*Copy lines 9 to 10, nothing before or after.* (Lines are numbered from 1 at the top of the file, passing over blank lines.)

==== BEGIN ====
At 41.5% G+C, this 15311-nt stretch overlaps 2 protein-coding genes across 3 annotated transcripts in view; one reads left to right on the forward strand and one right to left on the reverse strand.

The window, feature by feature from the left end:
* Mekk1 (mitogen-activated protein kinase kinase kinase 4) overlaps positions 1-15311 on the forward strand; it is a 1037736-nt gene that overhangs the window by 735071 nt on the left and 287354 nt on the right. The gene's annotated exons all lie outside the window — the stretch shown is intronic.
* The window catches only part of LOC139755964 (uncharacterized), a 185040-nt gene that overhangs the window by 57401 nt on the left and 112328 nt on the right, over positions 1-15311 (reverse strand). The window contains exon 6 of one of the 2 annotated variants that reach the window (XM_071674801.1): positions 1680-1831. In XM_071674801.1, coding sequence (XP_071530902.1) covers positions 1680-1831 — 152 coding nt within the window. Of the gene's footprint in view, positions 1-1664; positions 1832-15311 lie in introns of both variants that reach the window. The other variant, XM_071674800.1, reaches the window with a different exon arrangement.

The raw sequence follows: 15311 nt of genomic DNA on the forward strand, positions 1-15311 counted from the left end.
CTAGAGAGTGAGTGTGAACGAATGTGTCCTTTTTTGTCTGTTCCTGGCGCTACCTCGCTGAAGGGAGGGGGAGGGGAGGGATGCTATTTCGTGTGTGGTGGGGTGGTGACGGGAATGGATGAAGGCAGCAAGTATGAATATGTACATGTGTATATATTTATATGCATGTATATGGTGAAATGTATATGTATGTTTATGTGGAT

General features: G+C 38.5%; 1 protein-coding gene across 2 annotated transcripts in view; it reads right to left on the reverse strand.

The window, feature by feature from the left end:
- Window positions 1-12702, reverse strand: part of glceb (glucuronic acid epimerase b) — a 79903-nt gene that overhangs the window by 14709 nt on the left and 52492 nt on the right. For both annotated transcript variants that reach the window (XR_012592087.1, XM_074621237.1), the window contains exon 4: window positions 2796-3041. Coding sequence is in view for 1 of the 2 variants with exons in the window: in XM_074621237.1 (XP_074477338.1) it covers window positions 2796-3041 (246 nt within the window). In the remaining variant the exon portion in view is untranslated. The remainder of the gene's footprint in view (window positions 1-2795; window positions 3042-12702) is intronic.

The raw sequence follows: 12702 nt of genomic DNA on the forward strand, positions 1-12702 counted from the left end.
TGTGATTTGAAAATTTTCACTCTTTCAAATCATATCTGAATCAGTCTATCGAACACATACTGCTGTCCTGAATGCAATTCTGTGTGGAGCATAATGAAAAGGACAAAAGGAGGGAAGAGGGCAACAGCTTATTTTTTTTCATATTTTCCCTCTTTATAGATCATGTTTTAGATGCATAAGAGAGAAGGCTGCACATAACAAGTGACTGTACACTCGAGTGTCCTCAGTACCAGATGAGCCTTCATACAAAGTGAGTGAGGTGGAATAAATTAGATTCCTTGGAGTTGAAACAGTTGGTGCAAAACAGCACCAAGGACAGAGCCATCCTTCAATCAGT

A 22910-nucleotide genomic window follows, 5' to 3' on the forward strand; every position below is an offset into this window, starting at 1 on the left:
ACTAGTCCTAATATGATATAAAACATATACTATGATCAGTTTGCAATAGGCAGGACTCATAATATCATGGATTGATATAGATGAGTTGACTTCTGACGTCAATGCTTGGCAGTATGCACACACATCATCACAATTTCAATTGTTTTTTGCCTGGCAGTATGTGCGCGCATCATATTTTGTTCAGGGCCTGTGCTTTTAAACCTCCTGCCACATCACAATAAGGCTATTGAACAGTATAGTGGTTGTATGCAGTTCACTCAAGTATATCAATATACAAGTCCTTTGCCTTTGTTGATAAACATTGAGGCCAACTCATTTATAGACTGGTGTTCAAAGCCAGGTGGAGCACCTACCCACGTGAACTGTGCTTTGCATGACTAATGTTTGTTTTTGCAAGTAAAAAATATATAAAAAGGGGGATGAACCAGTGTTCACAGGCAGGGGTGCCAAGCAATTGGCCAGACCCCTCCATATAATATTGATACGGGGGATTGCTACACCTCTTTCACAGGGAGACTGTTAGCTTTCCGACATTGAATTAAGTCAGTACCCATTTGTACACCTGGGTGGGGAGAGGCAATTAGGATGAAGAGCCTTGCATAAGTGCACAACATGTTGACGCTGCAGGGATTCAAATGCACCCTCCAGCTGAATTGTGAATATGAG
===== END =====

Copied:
- Window positions 1-12702, reverse strand: part of glceb (glucuronic acid epimerase b) — a 79903-nt gene that overhangs the window by 14709 nt on the left and 52492 nt on the right. For both annotated transcript variants that reach the window (XR_012592087.1, XM_074621237.1), the window contains exon 4: window positions 2796-3041. Coding sequence is in view for 1 of the 2 variants with exons in the window: in XM_074621237.1 (XP_074477338.1) it covers window positions 2796-3041 (246 nt within the window). In the remaining variant the exon portion in view is untranslated. The remainder of the gene's footprint in view (window positions 1-2795; window positions 3042-12702) is intronic.

The raw sequence follows: 12702 nt of genomic DNA on the forward strand, positions 1-12702 counted from the left end.